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Pew Research just released their report “The Lost Decade of the Middle Class.” It will take some time to read through it all, but the first thing that stands out is who people blame for the economics woes for the past ten years. Very interesting.
Here’s the first couple paragraphs of the report:
As the 2012 presidential candidates prepare their closing arguments to America’s middle class, they are courting a group that has endured a lost decade for economic well-being. Since 2000, the middle class has shrunk in size, fallen backward in income and wealth, and shed some—but by no means all—of its characteristic faith in the future.
These stark assessments are based on findings from a new nationally representative Pew Research Center survey that includes 1,287 adults who describe themselves as middle class, supplemented by the Center’s analysis of data from the U.S. Census Bureau and Federal Reserve Board of Governors.
Click the source link to read the full, comprehensive report.
[MUST WATCH] Terry Crews new Old Spice promo is completely and utterly awesome!
How “The Dark Knight Rises” Should Have Ended
Malte Spitz: Your Phone Company is Watching
I think the data visualization is really cool. But more importantly, the message about privacy is important and pertinent. The importance of being able to take this huge amount of data and turn it into something easy to understand is apparent after you watch this video. Remember, this is only six months of data of one person. Very scary. But by have open data, we can do everything from making better products for businesses and consumers to protecting our rights and our privacy. Open data only grows more important.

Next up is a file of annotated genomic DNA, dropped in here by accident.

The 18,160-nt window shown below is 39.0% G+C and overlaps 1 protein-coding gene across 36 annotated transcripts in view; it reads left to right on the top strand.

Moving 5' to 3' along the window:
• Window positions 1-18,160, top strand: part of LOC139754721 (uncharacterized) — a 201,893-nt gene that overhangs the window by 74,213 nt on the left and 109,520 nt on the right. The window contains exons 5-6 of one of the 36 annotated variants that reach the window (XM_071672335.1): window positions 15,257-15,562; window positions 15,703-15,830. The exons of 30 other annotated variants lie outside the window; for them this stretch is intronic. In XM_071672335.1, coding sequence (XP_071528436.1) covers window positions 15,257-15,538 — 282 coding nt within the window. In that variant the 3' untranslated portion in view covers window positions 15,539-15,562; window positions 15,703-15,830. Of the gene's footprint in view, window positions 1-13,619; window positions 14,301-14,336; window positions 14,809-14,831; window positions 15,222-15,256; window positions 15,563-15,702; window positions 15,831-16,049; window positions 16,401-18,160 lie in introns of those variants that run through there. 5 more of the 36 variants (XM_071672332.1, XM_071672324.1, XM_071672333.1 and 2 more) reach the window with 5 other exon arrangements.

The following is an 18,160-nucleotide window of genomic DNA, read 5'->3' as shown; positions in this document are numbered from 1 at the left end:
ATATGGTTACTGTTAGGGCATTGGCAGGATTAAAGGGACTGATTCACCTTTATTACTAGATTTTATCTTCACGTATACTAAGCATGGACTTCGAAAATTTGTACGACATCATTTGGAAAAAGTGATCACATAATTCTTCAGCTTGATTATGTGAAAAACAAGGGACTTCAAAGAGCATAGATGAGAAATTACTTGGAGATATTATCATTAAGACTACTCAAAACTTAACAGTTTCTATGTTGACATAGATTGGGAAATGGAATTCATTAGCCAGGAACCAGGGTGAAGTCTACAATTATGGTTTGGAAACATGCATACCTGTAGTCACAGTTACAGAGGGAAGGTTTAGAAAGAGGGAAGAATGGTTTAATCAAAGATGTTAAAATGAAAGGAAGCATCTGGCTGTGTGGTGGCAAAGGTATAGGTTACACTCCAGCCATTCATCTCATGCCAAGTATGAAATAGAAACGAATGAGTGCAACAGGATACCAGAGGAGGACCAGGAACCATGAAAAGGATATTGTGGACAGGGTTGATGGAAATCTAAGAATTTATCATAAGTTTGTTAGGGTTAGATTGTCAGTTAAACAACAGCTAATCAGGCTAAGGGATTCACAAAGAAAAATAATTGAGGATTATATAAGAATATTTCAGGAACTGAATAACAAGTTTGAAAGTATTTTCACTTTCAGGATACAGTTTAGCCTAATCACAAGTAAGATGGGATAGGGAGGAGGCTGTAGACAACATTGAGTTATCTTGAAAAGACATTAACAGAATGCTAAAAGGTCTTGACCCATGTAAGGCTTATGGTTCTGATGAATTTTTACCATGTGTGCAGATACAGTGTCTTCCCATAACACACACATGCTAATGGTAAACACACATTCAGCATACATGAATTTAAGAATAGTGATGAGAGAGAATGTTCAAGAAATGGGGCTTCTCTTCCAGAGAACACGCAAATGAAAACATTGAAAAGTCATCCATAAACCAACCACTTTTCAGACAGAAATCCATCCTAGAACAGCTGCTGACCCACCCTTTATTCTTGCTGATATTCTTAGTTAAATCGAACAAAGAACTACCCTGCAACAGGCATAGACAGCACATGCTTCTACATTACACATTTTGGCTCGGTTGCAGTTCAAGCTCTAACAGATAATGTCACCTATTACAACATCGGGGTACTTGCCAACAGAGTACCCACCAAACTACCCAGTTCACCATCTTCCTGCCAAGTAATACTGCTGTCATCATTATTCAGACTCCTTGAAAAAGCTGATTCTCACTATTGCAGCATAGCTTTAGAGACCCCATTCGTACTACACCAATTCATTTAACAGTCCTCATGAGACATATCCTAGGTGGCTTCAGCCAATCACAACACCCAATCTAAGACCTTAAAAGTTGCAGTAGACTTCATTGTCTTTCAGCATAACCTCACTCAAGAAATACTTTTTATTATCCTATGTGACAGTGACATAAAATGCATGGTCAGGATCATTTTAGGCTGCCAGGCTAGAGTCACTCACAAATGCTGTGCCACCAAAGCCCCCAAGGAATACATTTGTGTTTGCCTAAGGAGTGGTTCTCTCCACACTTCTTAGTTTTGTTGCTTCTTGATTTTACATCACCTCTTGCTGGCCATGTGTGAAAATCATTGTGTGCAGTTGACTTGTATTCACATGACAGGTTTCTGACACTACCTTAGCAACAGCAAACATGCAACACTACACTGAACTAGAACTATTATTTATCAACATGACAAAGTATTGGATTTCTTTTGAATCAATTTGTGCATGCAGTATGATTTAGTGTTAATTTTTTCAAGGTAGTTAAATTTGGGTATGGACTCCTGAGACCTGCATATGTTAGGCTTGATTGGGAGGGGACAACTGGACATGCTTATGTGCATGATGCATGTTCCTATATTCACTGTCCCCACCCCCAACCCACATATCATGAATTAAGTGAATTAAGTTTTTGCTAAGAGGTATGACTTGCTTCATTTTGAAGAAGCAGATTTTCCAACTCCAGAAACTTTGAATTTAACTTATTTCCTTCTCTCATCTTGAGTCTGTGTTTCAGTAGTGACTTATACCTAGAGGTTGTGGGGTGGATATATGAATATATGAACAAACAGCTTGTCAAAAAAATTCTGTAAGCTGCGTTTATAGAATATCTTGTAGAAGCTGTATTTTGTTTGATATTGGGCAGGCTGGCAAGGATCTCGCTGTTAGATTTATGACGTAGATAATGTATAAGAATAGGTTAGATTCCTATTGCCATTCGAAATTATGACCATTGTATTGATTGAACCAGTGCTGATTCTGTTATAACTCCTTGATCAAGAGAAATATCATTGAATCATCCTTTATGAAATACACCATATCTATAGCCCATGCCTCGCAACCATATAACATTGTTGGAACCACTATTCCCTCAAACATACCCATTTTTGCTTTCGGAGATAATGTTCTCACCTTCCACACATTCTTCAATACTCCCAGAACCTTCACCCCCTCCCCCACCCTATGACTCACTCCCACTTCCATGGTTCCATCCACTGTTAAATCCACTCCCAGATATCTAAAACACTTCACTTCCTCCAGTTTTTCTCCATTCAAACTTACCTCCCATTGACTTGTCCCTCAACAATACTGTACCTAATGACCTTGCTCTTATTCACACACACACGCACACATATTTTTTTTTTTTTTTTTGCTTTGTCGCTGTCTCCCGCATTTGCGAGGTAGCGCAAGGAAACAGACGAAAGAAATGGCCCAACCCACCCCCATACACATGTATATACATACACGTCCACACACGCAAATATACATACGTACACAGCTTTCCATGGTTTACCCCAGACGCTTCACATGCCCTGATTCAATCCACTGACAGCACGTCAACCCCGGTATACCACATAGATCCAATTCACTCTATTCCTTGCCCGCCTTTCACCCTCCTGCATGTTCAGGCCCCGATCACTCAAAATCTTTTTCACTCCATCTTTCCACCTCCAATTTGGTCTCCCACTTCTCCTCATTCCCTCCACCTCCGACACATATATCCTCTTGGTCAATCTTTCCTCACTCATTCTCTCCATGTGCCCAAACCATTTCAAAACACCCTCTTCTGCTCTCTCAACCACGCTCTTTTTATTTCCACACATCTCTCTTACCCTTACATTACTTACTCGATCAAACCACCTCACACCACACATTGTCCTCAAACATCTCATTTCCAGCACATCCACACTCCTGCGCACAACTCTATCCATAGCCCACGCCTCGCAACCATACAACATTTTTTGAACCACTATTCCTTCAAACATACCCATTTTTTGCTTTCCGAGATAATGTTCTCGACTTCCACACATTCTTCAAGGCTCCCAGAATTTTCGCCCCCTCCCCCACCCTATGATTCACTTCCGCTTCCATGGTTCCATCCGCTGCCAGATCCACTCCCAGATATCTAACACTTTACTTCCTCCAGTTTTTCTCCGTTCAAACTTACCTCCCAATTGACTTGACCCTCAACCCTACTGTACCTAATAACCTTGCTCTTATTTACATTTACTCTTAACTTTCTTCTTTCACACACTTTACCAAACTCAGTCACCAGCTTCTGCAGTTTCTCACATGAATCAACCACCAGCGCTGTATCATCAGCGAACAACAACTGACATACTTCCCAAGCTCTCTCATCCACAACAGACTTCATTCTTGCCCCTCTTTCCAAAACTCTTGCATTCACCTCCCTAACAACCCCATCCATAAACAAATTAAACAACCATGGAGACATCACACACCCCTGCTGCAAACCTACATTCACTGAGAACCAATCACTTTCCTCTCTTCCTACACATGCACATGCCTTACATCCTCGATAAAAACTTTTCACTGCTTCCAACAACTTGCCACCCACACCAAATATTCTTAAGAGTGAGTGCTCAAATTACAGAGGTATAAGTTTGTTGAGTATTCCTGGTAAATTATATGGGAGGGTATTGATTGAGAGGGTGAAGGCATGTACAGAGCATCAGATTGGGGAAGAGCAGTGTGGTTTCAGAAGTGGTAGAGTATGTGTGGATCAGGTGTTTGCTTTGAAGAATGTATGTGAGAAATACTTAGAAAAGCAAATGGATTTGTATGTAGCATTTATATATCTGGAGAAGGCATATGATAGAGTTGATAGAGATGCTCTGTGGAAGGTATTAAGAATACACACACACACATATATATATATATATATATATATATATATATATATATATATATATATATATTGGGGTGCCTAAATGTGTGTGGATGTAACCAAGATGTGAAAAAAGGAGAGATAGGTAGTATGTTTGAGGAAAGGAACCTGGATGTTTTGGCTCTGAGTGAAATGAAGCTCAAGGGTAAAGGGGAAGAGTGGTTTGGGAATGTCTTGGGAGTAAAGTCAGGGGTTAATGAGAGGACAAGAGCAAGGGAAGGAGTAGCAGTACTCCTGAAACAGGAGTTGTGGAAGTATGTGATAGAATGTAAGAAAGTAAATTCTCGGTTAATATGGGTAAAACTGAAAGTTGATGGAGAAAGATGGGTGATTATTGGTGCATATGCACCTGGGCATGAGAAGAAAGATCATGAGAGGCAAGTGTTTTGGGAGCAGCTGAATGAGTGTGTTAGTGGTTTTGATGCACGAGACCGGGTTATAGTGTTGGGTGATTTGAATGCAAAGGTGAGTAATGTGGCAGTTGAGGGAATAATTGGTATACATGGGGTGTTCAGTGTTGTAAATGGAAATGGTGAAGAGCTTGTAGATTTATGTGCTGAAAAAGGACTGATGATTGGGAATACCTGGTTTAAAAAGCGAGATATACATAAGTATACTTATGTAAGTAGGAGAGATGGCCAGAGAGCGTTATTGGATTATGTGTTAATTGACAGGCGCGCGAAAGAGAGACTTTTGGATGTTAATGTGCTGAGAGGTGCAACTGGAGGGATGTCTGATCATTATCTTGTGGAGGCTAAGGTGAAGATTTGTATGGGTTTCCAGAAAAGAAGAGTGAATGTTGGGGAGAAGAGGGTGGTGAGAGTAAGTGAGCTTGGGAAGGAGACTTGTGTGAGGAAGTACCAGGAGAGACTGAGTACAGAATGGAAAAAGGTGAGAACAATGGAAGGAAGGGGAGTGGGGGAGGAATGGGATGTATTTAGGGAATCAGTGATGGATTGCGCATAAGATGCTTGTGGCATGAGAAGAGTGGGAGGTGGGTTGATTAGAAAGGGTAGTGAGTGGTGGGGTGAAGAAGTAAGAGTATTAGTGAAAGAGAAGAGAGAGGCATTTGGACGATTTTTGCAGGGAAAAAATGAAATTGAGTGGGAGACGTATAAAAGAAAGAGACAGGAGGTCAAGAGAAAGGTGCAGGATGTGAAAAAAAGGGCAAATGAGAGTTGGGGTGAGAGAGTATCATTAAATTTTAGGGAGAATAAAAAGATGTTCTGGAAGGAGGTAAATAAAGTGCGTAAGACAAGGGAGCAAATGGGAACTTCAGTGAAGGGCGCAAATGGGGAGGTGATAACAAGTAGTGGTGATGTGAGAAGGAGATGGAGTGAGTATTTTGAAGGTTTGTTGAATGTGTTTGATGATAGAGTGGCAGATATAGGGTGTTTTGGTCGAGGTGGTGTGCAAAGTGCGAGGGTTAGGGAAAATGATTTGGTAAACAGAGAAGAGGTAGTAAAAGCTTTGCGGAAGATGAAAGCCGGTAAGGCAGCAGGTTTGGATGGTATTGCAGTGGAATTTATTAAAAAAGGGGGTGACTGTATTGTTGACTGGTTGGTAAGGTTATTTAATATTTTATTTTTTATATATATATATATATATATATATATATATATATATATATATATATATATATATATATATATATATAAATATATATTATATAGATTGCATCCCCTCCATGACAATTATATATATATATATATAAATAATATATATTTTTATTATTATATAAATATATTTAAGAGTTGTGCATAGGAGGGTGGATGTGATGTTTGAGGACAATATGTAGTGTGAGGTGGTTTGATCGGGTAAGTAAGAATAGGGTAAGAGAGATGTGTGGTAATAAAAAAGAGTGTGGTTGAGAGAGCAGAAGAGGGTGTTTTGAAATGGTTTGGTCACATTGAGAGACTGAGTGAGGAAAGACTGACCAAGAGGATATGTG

Epidemiology: The Role of US Airports
The Evolution of the PC Game
Lately, the more I see of Microsoft, the more I like. I am very excited for Windows 8, Windows Phone 8, and the Surface tablets. From what I’ve seen so far, they have put an incredible amount of creativity and energy in to making these products great. I really admire the hard work they put into research. This post, and others from their “Building Windows 8” blog (and other developer blogs), really boosts my respect for Microsoft and their researchers. As someone who is studying HCI, I really enjoy reading about the usability studies. It lets me know that there are reasons behind every single design, rather than just for aesthetics.
Really cool stuff for UX nerds.
Very cool visualization of our thinkers and how their ideas spread. I love seeing who was influential and whom they influenced.
Here is a zoomable version: